COTS 2 Dragon at SpaceX’s Space Launch Complex 40

SpaceX is preparing the next Dragon spacecraft for launch, which is currently scheduled for Dec.19. Photo Credit: Alan Walters/

CAPE CANAVERAL, Fla – NewSpace firm Space Exploration Technologies (SpaceX) has a new member of their team at their hangar at Space Launch Complex 40 (SLC-40). The next Dragon spacecraft that is set to launch later this year arrived on Sunday Oct. 23. 

The Dragon spacecraft that arrived Sunday is the one that is scheduled to fly to the International Space Station (ISS). It will be the first time that a privately-built spacecraft will dock with the orbiting outpost.The COTS Demo 2 Dragon was shipped from the company’s facilities located in Hawthorne, California to Cape Canaveral in Florida. 

The next Falcon 9 rocket is prepared to launch its Dragon spacecraft later this year. Photo Credit: Alan Walters/

SpaceX is currently planning to launch its next Falcon 9 rocket, with its Dragon spacecraft payload, from Cape Canaveral Air Force Station’s SLC-40 on Dec. 19. If all goes as planned the Dragon will be maneuvered along side of the ISS – where the space station’s robotic Canadarm 2 will grapple the Dragon and dock it with the space station. 

“This is very exciting, our last launch was a year ago, so to have a fully-operational Dragon up-and-ready to make a historic docking to the International Space Station it’s terrifically exciting,” said Bobby Block, SpaceX’s vice-president for communications. 

SpaceX has renovated Space Launch Complex 40 (SLC-40) so as to accomodate the launch of its Falcon 9 rockets. Photo Credit: Alan Walters/

SpaceX has recently accomplished another milestone in its goal toward launching astronauts to orbit one day. SpaceX passed a Preliminary Draft Review (PDR) of the Dragon’s Launch Abort System (LAS). This is the system that pulls astronauts and their spacecraft to safety in case of some problem with the Falcon 9 launch vehicle, is unlike other systems of its type.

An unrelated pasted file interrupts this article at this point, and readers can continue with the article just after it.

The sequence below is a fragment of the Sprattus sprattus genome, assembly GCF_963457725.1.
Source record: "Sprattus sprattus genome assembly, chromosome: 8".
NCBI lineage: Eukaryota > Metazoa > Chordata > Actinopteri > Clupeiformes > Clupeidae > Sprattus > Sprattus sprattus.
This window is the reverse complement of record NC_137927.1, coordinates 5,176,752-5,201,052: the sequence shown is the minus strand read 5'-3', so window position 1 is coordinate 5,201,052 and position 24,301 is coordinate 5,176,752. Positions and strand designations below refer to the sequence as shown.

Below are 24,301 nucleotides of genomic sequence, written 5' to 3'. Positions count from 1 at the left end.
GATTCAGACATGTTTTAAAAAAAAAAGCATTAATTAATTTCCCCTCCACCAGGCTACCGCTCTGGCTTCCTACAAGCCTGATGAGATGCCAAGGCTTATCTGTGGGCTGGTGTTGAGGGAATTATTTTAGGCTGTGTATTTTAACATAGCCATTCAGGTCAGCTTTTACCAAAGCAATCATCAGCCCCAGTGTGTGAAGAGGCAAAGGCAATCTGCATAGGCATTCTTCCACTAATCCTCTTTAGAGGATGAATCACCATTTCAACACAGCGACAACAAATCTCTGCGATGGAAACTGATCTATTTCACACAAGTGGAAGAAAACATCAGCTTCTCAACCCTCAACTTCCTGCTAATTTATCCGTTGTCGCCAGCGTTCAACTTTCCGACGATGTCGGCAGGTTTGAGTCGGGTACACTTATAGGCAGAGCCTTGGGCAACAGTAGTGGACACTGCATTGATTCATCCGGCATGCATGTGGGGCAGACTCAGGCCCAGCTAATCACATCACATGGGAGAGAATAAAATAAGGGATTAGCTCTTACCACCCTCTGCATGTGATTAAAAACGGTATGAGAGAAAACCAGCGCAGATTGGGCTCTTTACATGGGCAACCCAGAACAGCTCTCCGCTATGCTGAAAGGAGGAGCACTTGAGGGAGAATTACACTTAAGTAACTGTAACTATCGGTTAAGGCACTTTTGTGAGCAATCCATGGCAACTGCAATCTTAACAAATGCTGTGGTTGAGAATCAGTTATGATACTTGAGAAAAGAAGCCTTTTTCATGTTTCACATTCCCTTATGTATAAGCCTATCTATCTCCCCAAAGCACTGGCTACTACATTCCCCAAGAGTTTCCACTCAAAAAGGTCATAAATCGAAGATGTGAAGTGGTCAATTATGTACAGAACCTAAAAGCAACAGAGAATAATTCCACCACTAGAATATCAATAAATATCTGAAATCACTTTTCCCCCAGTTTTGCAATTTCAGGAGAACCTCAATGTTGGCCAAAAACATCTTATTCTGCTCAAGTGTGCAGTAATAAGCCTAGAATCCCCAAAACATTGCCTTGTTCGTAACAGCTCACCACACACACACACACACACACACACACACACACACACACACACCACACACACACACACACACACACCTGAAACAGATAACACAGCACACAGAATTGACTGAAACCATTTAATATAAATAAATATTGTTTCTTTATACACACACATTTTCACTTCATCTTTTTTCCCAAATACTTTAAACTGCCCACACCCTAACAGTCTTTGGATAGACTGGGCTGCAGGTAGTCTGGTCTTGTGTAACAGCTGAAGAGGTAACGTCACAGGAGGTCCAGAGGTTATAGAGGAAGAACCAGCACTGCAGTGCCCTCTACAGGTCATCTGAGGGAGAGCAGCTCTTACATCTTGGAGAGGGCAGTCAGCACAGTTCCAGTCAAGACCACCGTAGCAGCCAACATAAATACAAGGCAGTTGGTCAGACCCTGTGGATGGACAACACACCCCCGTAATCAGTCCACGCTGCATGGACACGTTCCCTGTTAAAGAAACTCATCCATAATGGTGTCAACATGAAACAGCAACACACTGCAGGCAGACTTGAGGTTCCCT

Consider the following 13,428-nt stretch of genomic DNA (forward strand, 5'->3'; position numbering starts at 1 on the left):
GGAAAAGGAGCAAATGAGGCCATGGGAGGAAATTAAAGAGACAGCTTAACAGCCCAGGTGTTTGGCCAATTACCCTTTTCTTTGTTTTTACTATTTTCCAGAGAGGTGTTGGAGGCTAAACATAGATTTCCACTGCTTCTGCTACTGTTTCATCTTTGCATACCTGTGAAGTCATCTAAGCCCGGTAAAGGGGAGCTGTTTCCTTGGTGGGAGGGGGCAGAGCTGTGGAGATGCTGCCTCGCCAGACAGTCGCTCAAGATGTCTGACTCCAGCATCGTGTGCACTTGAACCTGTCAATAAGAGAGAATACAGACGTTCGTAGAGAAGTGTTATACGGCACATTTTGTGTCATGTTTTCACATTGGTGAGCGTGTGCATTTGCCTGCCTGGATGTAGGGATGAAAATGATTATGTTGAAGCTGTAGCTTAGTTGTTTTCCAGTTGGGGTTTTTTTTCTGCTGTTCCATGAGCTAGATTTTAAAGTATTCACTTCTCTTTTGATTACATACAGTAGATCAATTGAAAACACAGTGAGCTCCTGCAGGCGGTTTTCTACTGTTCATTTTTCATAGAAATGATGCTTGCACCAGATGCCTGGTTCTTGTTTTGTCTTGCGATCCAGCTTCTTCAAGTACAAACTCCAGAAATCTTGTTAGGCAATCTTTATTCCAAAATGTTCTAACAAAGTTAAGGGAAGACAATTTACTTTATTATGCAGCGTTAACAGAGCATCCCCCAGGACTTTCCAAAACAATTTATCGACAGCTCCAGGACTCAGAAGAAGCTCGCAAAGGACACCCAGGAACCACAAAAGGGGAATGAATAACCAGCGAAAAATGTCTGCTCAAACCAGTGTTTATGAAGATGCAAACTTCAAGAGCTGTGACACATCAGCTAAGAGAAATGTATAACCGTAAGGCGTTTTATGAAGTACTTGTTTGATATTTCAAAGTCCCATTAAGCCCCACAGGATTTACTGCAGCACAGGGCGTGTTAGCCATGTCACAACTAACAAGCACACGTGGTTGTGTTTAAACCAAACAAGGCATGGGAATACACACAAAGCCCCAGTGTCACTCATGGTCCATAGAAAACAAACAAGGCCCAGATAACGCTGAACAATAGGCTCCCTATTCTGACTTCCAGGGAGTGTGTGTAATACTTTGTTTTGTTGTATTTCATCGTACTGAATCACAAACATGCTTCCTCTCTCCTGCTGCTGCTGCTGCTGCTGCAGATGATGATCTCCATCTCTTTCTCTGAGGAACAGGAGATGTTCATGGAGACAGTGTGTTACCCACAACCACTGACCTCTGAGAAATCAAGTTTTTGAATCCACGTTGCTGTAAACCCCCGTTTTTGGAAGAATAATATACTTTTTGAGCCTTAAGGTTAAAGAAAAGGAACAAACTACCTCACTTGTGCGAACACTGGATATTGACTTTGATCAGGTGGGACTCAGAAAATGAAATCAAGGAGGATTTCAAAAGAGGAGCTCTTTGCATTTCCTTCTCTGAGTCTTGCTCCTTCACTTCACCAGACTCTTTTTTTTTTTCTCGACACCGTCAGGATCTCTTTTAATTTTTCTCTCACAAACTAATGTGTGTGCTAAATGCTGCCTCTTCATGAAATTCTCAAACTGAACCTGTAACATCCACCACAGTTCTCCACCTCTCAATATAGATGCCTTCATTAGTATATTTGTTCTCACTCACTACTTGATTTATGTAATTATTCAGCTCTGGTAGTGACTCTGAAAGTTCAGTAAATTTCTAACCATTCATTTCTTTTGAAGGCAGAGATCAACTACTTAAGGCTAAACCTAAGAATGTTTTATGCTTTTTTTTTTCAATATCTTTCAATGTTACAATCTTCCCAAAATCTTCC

Normal abort systems are essentially small rockets that are attached to the top of the spacecraft (which is normally on top of the rocket). This is not how SpaceX’s design, dubbed DragonRider works – it will be built into the walls of the spacecraft. 

SpaceX technicians work to process the Dragon spacecraft which is currently set to launch later this year on top of a Falcon 9 launch vehicle. Photo Credit: Alan Walters/

This difference is intentional and meant to serve two purposes. First, it is hoped that it will mean that the costs to launch astronauts will decrease. Normal spacecraft waste traditional LAS during every flight. As Dragon is meant to be reusable – so to will its LAS be capable of being reused.  Secondly the system could one day be used as a potential means of landing spacecraft on other terrestrial worlds, such as the planet Mars. 

To date, SpaceX has launched two of its Falcon 9 rockets – both of them last year. The first flight occurred on June 4, 2010 with the second being launched on Dec. 8, 2010. It was on this second flight that SpaceX became the first private entity to launch a spacecraft into orbit and then safely recover it after it had successfully orbited the Earth twice. Before this only nations have accomplished this.

This "strong back" that will hold the Falcon 9 rocket vertical in preparation for launch. Photo Credit: Alan Walters/
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